As an author—and someone who reads a lot of books every year—I’ve been quite interested in this societal shift.
The bigger question is this: Could we be reading fewer books, but learning more?
Certainly we’re learning in new ways that involve reading online, electronic books, podcasts, TED talks, etc.
Recently, I received an email from a friend who found the following quotation on a website:
“I’ve reviewed a lot of information from Michael Angelo Caruso and am particularly fond of his non-book content. The wide variety of info includes everything from how to lead a team to how to grow your business. Michael motivates by asking thought-provoking questions to make his points. This info is timelier than books, delivered via blogs and newsletters.” – Brian Vinchesi, President of the Irrigation Association, Pepperell, Massachusetts, USA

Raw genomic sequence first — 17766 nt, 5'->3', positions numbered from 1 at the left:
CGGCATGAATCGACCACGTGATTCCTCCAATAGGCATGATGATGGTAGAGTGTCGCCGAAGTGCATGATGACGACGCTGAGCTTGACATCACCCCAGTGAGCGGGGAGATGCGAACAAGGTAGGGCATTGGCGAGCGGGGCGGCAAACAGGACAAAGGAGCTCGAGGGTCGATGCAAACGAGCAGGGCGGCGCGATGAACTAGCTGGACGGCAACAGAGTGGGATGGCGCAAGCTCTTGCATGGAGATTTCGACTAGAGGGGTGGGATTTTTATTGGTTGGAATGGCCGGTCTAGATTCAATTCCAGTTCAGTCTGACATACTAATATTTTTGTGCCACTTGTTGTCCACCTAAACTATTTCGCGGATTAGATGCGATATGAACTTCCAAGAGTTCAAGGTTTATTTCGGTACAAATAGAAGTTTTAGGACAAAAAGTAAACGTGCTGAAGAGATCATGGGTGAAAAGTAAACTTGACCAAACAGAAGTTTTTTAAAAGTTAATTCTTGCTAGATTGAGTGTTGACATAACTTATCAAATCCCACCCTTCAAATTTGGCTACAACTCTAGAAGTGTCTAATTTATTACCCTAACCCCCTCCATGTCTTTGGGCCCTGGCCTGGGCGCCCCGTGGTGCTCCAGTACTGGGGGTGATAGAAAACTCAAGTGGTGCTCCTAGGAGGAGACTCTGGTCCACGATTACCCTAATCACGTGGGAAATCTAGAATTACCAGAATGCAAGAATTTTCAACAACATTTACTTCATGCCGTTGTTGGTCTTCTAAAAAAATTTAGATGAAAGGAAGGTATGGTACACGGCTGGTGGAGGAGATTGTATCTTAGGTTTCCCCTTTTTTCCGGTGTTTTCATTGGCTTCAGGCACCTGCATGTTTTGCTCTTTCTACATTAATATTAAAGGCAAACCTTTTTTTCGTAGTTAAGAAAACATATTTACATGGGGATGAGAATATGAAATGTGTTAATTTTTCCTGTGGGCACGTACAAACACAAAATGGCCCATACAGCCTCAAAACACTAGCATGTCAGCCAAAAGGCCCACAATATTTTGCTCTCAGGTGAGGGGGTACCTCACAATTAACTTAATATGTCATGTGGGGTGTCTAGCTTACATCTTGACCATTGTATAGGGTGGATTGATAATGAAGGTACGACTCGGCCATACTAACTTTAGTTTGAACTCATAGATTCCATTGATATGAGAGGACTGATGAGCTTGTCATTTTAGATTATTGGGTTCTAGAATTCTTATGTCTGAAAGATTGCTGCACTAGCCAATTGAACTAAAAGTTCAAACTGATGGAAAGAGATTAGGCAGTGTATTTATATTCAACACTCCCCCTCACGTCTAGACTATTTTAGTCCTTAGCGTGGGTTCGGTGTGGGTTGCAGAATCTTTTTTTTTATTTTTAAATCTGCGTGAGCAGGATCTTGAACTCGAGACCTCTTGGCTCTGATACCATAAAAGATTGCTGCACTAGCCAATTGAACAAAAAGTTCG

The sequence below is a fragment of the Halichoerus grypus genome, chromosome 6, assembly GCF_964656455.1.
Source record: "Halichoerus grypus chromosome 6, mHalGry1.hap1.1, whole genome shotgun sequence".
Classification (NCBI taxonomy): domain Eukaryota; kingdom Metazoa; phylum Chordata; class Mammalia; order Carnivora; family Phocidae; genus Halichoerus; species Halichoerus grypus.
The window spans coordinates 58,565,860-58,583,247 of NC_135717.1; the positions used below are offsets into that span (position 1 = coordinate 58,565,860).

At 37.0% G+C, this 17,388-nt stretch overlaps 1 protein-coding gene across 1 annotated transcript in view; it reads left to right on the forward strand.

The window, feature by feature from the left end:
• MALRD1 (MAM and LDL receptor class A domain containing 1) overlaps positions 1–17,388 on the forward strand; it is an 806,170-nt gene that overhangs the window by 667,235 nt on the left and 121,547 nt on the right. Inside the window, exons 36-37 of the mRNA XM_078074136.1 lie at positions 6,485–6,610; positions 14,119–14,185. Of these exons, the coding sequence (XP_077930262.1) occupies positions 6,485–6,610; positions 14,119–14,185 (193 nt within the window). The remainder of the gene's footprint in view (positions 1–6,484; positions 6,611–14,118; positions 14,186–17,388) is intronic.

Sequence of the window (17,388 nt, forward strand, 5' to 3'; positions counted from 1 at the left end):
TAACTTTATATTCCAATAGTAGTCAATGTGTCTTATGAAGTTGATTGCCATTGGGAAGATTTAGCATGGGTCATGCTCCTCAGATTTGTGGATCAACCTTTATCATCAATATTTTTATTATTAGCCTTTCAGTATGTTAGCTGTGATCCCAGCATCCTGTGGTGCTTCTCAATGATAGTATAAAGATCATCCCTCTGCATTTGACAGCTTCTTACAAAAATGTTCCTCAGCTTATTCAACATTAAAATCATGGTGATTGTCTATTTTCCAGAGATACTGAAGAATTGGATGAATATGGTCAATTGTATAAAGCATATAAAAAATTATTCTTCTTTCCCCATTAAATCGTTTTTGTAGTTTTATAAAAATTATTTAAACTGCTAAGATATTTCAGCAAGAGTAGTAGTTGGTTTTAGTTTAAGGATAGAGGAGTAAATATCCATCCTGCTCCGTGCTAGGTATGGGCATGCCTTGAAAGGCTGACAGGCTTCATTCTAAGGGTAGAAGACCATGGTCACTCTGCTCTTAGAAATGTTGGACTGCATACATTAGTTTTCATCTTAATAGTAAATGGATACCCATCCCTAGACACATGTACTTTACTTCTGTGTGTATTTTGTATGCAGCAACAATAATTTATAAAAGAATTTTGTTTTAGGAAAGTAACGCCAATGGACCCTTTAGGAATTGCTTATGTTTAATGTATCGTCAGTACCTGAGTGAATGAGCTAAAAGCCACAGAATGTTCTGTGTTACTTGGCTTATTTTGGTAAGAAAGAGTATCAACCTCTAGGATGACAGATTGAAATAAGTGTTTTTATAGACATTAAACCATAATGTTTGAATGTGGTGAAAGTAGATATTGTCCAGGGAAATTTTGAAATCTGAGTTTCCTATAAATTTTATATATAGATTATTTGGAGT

I liked the nice compliment, but especially enjoyed learning, that um, we’re still learning. Even if we’re not reading books.
A few more salient points:
- Some reading is better than no reading, right?
- Reading is related to writing, speaking, and even thinking
- Certain types of reading help develop critical thinking skills
The National Institute for Literacy estimates that roughly 47 percent of adults in Detroit, Michigan—200,000 total—are “functionally illiterate,” meaning they have trouble with reading, speaking, writing, and computational skills.